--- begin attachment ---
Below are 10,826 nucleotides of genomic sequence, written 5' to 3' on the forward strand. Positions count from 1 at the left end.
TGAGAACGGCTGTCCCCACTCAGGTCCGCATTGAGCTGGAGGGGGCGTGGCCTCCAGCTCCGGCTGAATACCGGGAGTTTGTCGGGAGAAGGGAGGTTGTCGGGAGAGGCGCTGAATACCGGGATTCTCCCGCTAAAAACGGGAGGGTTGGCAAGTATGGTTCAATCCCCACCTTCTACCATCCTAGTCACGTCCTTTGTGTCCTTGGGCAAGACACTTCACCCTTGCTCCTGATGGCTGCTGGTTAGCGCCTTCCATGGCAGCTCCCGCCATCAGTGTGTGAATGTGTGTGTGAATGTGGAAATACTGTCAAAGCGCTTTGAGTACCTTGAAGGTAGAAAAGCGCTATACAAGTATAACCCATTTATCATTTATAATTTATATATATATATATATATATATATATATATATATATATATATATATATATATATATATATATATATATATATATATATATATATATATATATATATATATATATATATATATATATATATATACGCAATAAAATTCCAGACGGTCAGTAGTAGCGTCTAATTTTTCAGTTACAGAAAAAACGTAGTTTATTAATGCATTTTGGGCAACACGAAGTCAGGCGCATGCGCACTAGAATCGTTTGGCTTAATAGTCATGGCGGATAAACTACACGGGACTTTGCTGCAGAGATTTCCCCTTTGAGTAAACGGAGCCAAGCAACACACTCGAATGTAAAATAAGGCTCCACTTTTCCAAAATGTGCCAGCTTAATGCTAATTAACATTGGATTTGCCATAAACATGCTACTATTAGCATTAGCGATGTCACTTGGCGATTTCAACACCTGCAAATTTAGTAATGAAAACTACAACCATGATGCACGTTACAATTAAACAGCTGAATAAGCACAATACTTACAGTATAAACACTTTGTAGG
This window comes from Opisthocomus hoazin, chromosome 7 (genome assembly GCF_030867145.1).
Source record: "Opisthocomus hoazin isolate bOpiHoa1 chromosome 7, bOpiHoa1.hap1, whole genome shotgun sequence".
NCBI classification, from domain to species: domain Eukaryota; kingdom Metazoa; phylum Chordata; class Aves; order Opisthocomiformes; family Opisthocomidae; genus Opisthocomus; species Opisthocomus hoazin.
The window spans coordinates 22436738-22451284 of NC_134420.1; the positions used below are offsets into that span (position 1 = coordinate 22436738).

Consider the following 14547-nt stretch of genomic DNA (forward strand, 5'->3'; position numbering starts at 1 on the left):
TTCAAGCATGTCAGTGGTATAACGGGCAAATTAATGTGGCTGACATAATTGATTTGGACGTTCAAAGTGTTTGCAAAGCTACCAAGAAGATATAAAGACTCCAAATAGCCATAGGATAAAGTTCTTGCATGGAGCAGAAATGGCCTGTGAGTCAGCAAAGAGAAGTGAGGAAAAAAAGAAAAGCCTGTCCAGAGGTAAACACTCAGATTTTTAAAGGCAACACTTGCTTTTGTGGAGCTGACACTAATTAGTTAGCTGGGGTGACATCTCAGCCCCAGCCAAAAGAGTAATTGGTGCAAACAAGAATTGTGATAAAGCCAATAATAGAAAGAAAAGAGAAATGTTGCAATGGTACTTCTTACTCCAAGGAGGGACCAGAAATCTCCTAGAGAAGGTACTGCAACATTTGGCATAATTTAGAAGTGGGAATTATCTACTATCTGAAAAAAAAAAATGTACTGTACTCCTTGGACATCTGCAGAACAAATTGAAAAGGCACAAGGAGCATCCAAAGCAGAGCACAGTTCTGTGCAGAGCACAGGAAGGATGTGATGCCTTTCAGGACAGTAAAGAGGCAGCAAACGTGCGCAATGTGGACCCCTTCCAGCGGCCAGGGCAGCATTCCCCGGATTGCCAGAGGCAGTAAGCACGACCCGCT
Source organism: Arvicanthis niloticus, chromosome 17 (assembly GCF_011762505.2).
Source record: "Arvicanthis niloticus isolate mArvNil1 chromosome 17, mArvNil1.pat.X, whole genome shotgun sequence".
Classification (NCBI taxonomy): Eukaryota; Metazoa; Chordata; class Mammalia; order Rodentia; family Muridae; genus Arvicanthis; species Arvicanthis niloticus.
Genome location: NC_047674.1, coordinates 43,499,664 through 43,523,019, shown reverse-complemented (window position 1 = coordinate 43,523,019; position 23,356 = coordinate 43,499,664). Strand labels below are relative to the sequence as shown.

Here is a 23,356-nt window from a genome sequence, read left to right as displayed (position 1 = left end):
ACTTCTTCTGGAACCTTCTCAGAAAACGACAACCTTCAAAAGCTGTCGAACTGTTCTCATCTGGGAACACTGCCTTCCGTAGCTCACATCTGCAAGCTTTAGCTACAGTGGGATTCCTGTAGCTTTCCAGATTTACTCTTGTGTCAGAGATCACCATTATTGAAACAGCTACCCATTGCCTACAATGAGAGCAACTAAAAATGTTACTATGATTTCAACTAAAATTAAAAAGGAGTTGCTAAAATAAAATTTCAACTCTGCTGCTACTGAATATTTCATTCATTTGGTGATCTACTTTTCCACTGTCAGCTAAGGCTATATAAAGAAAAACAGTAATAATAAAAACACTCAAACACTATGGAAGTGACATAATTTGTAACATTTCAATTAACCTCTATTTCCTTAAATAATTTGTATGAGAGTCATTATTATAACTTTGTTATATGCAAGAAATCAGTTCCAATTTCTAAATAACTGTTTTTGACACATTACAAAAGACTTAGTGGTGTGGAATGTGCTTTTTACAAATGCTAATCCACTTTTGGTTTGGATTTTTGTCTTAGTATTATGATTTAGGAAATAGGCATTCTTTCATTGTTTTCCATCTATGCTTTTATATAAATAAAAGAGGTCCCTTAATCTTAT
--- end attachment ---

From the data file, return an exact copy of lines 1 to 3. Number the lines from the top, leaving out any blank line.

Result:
Below are 10,826 nucleotides of genomic sequence, written 5' to 3' on the forward strand. Positions count from 1 at the left end.
TGAGAACGGCTGTCCCCACTCAGGTCCGCATTGAGCTGGAGGGGGCGTGGCCTCCAGCTCCGGCTGAATACCGGGAGTTTGTCGGGAGAAGGGAGGTTGTCGGGAGAGGCGCTGAATACCGGGATTCTCCCGCTAAAAACGGGAGGGTTGGCAAGTATGGTTCAATCCCCACCTTCTACCATCCTAGTCACGTCCTTTGTGTCCTTGGGCAAGACACTTCACCCTTGCTCCTGATGGCTGCTGGTTAGCGCCTTCCATGGCAGCTCCCGCCATCAGTGTGTGAATGTGTGTGTGAATGTGGAAATACTGTCAAAGCGCTTTGAGTACCTTGAAGGTAGAAAAGCGCTATACAAGTATAACCCATTTATCATTTATAATTTATATATATATATATATATATATATATATATATATATATATATATATATATATATATATATATATATATATATATATATATATATATATATATATATATATATATATATATATATATATATATACGCAATAAAATTCCAGACGGTCAGTAGTAGCGTCTAATTTTTCAGTTACAGAAAAAACGTAGTTTATTAATGCATTTTGGGCAACACGAAGTCAGGCGCATGCGCACTAGAATCGTTTGGCTTAATAGTCATGGCGGATAAACTACACGGGACTTTGCTGCAGAGATTTCCCCTTTGAGTAAACGGAGCCAAGCAACACACTCGAATGTAAAATAAGGCTCCACTTTTCCAAAATGTGCCAGCTTAATGCTAATTAACATTGGATTTGCCATAAACATGCTACTATTAGCATTAGCGATGTCACTTGGCGATTTCAACACCTGCAAATTTAGTAATGAAAACTACAACCATGATGCACGTTACAATTAAACAGCTGAATAAGCACAATACTTACAGTATAAACACTTTGTAGG
This window comes from Opisthocomus hoazin, chromosome 7 (genome assembly GCF_030867145.1).